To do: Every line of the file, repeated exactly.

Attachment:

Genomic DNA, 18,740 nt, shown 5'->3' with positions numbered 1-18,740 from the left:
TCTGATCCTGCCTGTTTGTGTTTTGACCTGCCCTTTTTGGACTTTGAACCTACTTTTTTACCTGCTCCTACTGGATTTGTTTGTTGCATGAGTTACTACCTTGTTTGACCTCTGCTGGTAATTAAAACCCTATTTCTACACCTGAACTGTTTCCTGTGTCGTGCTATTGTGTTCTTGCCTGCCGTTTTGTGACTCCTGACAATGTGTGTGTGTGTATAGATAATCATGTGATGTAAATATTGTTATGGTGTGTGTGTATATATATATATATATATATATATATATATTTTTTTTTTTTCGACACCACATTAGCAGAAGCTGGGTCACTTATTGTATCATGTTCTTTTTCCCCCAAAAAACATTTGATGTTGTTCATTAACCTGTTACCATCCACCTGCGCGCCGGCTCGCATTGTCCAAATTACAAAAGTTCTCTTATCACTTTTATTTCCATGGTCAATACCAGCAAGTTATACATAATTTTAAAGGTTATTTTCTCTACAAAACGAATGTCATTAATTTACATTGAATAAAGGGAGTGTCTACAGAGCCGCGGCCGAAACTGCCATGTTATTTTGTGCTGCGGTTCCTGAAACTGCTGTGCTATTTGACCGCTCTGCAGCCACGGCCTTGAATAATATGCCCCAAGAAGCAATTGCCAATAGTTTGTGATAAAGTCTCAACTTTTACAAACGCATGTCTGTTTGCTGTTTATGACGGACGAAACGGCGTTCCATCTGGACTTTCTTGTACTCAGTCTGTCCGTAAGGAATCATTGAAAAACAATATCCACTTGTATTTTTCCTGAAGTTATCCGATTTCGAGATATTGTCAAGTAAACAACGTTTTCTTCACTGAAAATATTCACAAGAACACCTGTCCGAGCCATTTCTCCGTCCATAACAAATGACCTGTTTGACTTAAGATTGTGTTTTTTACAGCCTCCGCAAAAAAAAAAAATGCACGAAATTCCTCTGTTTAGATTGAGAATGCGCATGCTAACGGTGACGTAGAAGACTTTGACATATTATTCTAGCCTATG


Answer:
Genomic DNA, 18,740 nt, shown 5'->3' with positions numbered 1-18,740 from the left:
TCTGATCCTGCCTGTTTGTGTTTTGACCTGCCCTTTTTGGACTTTGAACCTACTTTTTTACCTGCTCCTACTGGATTTGTTTGTTGCATGAGTTACTACCTTGTTTGACCTCTGCTGGTAATTAAAACCCTATTTCTACACCTGAACTGTTTCCTGTGTCGTGCTATTGTGTTCTTGCCTGCCGTTTTGTGACTCCTGACAATGTGTGTGTGTGTATAGATAATCATGTGATGTAAATATTGTTATGGTGTGTGTGTATATATATATATATATATATATATATATATTTTTTTTTTTTCGACACCACATTAGCAGAAGCTGGGTCACTTATTGTATCATGTTCTTTTTCCCCCAAAAAACATTTGATGTTGTTCATTAACCTGTTACCATCCACCTGCGCGCCGGCTCGCATTGTCCAAATTACAAAAGTTCTCTTATCACTTTTATTTCCATGGTCAATACCAGCAAGTTATACATAATTTTAAAGGTTATTTTCTCTACAAAACGAATGTCATTAATTTACATTGAATAAAGGGAGTGTCTACAGAGCCGCGGCCGAAACTGCCATGTTATTTTGTGCTGCGGTTCCTGAAACTGCTGTGCTATTTGACCGCTCTGCAGCCACGGCCTTGAATAATATGCCCCAAGAAGCAATTGCCAATAGTTTGTGATAAAGTCTCAACTTTTACAAACGCATGTCTGTTTGCTGTTTATGACGGACGAAACGGCGTTCCATCTGGACTTTCTTGTACTCAGTCTGTCCGTAAGGAATCATTGAAAAACAATATCCACTTGTATTTTTCCTGAAGTTATCCGATTTCGAGATATTGTCAAGTAAACAACGTTTTCTTCACTGAAAATATTCACAAGAACACCTGTCCGAGCCATTTCTCCGTCCATAACAAATGACCTGTTTGACTTAAGATTGTGTTTTTTACAGCCTCCGCAAAAAAAAAAAATGCACGAAATTCCTCTGTTTAGATTGAGAATGCGCATGCTAACGGTGACGTAGAAGACTTTGACATATTATTCTAGCCTATG